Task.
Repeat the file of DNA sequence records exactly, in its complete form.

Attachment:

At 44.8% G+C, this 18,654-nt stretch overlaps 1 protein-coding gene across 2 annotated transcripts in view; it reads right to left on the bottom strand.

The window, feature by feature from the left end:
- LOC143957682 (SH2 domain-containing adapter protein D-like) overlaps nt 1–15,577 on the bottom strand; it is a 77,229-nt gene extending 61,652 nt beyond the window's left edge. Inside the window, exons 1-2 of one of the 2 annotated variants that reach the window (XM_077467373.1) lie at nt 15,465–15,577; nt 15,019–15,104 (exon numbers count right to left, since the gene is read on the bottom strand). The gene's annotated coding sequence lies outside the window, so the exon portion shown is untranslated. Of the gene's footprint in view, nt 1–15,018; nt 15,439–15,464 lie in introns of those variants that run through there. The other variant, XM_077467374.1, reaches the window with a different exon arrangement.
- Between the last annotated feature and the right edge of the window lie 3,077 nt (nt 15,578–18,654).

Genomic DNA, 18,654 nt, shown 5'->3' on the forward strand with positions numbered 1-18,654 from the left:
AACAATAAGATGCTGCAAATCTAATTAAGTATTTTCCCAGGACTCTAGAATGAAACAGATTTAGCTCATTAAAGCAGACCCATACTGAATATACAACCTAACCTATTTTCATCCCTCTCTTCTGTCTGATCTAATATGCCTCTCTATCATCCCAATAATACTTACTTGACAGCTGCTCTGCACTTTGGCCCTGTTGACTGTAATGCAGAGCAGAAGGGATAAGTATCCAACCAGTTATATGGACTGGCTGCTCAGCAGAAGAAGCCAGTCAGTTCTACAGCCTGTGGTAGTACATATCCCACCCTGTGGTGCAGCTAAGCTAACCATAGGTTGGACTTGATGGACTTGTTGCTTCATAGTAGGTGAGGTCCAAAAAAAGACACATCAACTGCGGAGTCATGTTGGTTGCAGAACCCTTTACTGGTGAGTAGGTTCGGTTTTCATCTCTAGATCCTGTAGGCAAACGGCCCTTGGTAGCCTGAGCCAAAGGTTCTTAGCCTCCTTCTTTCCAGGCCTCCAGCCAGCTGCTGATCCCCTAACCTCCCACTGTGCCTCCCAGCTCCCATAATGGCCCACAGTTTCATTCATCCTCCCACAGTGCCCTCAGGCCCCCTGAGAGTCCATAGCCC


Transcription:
At 44.8% G+C, this 18,654-nt stretch overlaps 1 protein-coding gene across 2 annotated transcripts in view; it reads right to left on the bottom strand.

The window, feature by feature from the left end:
- LOC143957682 (SH2 domain-containing adapter protein D-like) overlaps nt 1–15,577 on the bottom strand; it is a 77,229-nt gene extending 61,652 nt beyond the window's left edge. Inside the window, exons 1-2 of one of the 2 annotated variants that reach the window (XM_077467373.1) lie at nt 15,465–15,577; nt 15,019–15,104 (exon numbers count right to left, since the gene is read on the bottom strand). The gene's annotated coding sequence lies outside the window, so the exon portion shown is untranslated. Of the gene's footprint in view, nt 1–15,018; nt 15,439–15,464 lie in introns of those variants that run through there. The other variant, XM_077467374.1, reaches the window with a different exon arrangement.
- Between the last annotated feature and the right edge of the window lie 3,077 nt (nt 15,578–18,654).

Genomic DNA, 18,654 nt, shown 5'->3' on the forward strand with positions numbered 1-18,654 from the left:
AACAATAAGATGCTGCAAATCTAATTAAGTATTTTCCCAGGACTCTAGAATGAAACAGATTTAGCTCATTAAAGCAGACCCATACTGAATATACAACCTAACCTATTTTCATCCCTCTCTTCTGTCTGATCTAATATGCCTCTCTATCATCCCAATAATACTTACTTGACAGCTGCTCTGCACTTTGGCCCTGTTGACTGTAATGCAGAGCAGAAGGGATAAGTATCCAACCAGTTATATGGACTGGCTGCTCAGCAGAAGAAGCCAGTCAGTTCTACAGCCTGTGGTAGTACATATCCCACCCTGTGGTGCAGCTAAGCTAACCATAGGTTGGACTTGATGGACTTGTTGCTTCATAGTAGGTGAGGTCCAAAAAAAGACACATCAACTGCGGAGTCATGTTGGTTGCAGAACCCTTTACTGGTGAGTAGGTTCGGTTTTCATCTCTAGATCCTGTAGGCAAACGGCCCTTGGTAGCCTGAGCCAAAGGTTCTTAGCCTCCTTCTTTCCAGGCCTCCAGCCAGCTGCTGATCCCCTAACCTCCCACTGTGCCTCCCAGCTCCCATAATGGCCCACAGTTTCATTCATCCTCCCACAGTGCCCTCAGGCCCCCTGAGAGTCCATAGCCC